Kryptor is a simple, modern, and secure file encryption and signing tool for Windows, Linux, and macOS.

It aims to be a better version of age and Minisign to provide a leaner, user friendly alternative to GPG.

Download Kryptor

Pre-built binaries

For instructions on verifying the signatures and digests, please see the Installation page.

Please follow the project on GitHub to stay up to date.

Package managers

Chocolatey (Windows)

choco install kryptor

Scoop (Windows)

scoop bucket add extras; scoop install kryptor

Homebrew (macOS)

Help wanted!

AUR (Arch Linux)

yay -S kryptor (from source) or yay -S kryptor-bin (published binary)

Up for maintaining a package? Let's talk!

Source code

You can find the source code on GitHub.


Kryptor is licensed under GPLv3.


If you'd like to report a bug, provide feedback, ask a question, or need technical support, GitHub is the place to go.

To report a vulnerability, please see the file.

For other enquiries, please email me at samuel at samuellucas dot com.

If you've found the software useful or just approve of the design and goals, please consider donating. As a student, every little helps, and I will be eternally grateful.

  • PayPal: samuellucas6

  • GitHub Sponsors: samuel-lucas6

  • Monero: 46hQy5JebdE5L3XsCAwh9tQ6zVA4631JQQb5f9mFJWQ99XaH1SUs7CDPq5QPnKq74rbzGZPxFQD9K45UYxq211V8C2F5iVD

  • Ethereum: 0x1d140cdce6c83de556638acab209ea3f119da02d


Kryptor aims to be better than a combination of age and Minisign in terms of security and usability. The use case is to protect files for backups and sharing, with a focus on limiting metadata.

It's not attempting to be a complete replacement of GPG. That would lead to similar problems, such as considerable complexity and too much code to single-handedly audit.


  • No cryptographic agility/config options.

  • A limited number of command-line options.

  • Allow some options to be skipped to shorten commands.

  • Encryption and signing support to avoid having to use different tools.

  • Support for passphrases, symmetric keys, and asymmetric keys.

  • Encryption of multiple files and directories to avoid having to use different tools.

  • Optional file name encryption and overwriting of input files.

  • Short public keys that can be copied and pasted or shared as files.

  • Generate key pairs without having to use a separate keygen program.



  • The protocol is explained in sufficient detail to not have to read much code.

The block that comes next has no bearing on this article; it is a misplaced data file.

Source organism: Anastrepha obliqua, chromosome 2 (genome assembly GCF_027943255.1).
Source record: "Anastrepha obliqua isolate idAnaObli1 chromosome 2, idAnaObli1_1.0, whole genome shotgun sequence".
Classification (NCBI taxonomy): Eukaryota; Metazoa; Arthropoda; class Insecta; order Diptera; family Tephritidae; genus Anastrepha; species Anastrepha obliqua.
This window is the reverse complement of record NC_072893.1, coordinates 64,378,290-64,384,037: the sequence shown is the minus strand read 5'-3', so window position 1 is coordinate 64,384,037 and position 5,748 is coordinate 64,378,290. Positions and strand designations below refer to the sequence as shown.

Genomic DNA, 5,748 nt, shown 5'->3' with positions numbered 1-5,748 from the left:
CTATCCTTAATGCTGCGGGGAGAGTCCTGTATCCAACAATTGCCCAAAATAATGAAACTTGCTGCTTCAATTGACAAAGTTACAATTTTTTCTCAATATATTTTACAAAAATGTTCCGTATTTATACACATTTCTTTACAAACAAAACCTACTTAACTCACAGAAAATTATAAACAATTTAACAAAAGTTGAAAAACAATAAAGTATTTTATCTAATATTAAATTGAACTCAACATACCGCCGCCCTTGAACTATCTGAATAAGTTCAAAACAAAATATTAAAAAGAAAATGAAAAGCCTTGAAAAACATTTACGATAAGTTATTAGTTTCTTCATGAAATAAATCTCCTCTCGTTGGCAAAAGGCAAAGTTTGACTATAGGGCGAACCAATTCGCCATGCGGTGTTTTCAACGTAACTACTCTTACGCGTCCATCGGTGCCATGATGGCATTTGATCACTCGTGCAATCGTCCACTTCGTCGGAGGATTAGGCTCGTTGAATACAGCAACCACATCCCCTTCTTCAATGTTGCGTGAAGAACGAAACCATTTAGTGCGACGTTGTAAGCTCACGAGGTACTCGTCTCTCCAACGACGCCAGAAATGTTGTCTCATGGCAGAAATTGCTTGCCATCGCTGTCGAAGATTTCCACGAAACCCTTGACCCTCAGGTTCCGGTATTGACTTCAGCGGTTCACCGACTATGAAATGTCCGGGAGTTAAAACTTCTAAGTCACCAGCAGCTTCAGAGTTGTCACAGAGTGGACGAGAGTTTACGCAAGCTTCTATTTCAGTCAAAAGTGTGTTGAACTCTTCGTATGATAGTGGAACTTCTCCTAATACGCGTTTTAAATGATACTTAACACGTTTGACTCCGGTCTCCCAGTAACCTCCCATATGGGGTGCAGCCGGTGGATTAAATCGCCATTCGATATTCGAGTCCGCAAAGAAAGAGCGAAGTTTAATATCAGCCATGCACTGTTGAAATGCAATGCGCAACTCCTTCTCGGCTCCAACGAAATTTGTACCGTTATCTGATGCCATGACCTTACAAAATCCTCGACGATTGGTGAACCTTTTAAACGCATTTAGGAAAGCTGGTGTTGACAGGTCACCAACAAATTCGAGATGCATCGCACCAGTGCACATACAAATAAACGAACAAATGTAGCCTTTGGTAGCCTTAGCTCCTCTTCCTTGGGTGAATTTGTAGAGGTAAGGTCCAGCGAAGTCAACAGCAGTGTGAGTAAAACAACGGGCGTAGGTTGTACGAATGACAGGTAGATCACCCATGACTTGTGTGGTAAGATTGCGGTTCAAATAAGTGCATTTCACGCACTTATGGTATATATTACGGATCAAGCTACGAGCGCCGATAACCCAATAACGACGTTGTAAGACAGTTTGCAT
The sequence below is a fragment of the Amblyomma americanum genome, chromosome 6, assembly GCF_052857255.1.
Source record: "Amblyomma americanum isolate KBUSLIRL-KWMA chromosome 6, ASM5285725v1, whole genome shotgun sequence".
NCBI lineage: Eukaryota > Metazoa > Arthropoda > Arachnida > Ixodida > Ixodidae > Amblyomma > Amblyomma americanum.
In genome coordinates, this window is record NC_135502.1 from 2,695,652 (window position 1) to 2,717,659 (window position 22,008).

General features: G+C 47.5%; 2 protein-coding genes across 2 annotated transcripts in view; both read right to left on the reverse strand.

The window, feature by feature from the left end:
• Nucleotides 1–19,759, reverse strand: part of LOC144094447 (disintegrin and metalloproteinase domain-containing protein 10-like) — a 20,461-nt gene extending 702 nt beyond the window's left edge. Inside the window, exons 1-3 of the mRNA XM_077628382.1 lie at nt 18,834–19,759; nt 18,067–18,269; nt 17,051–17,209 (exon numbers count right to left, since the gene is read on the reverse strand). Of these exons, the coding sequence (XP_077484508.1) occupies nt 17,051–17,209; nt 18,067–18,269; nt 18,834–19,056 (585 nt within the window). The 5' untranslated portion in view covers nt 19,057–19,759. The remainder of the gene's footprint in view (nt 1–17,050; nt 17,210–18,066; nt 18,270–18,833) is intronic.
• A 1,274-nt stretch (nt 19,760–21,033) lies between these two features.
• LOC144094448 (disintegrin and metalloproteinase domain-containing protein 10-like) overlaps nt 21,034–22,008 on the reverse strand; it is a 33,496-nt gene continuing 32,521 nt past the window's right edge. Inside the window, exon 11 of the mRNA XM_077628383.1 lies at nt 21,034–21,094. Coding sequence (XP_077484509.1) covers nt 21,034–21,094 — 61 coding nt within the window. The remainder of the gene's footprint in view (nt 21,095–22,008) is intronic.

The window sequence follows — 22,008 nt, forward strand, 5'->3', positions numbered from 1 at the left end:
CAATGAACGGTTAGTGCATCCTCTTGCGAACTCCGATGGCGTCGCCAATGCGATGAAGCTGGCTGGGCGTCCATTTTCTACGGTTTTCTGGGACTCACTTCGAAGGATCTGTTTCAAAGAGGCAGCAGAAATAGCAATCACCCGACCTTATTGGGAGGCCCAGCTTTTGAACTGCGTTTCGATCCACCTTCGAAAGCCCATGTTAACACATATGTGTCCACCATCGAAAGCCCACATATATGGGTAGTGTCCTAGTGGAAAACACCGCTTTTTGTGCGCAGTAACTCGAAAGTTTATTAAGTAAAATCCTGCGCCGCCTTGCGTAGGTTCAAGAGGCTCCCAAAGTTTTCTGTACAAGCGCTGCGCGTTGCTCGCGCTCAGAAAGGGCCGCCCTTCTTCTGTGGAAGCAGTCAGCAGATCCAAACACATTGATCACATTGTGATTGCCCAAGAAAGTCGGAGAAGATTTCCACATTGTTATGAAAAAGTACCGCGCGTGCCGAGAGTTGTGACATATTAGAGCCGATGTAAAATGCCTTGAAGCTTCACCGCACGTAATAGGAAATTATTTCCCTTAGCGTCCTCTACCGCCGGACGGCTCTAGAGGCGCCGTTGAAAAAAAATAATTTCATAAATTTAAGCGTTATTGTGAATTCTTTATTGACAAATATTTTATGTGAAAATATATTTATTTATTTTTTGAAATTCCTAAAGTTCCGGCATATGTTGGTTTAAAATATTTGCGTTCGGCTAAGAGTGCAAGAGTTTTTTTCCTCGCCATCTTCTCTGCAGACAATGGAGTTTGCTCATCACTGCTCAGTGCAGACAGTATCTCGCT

• Readable code.

  • It's clear how to report security vulnerabilities.

  • A thorough tutorial to help newcomers.

  • There's a roadmap and changelog.

  • Commits have decent naming to track individual changes.

Out of scope

  • Compatibility with other tools and protocols: you cannot be better by being the same, and compatibility on top of something new just increases complexity. There are limitations with other programs that need to be addressed, which requires breaking changes, such as the lack of authenticated key exchange and key commitment in age.

  • Key distribution: just share your public keys on a personal website or social media account. If you only use them to communicate with friends or family members, you can share them via a messaging app like Signal.

  • Disk encryption: this is completely different to file encryption. It's best left to another tool.

  • Anything related to email: although you can, of course, attach encrypted files and signature files to emails.

  • A GUI and mobile apps: a lot easier said than done. I simply don't have the time.

  • A password store: there are numerous problems with this approach. Just use a GUI password manager like Bitwarden or KeePassXC.

  • Things few people currently use: for example, YubiKeys. It might be a 'cool' feature to have, but it's useless for the majority of people.


Huge thanks to everyone in this section!


  • Everyone who has reported bugs and provided feedback on the design, code quality, UX, and documentation.

  • replydev for making and maintaining AUR packages for Kryptor.


  • Frank Denis for writing the libsodium library.

  • Loup Vaillant for writing the Monocypher library.

  • Nate McMaster for working on the CommandLineUtils library.

  • Alexandre Mutel for creating the Monocypher.NET library.

  • ​Klaus Hartke, Trond Arne Bråthen, Adam Caudill, and everyone who contributed to the libsodium-net and libsodium-core libraries.


  • Daniel J. Bernstein for designing ChaCha20, Poly1305, and Curve25519.

  • Daniel J. Bernstein, Niels Duif, Tanja Lange, Peter Schwabe, and Bo-Yin Yang for designing Ed25519.

  • Daniel J. Bernstein, Mike Hamburg, Anna Krasnova, and Tanja Lange for designing Elligator.

  • Alex Biryukov, Daniel Dinu, and Dmitry Khovratovich for designing Argon2.

  • Jean-Philippe Aumasson, Samuel Neves, Zooko Wilcox-O'Hearn, and Christian Winnerlein for designing BLAKE2.


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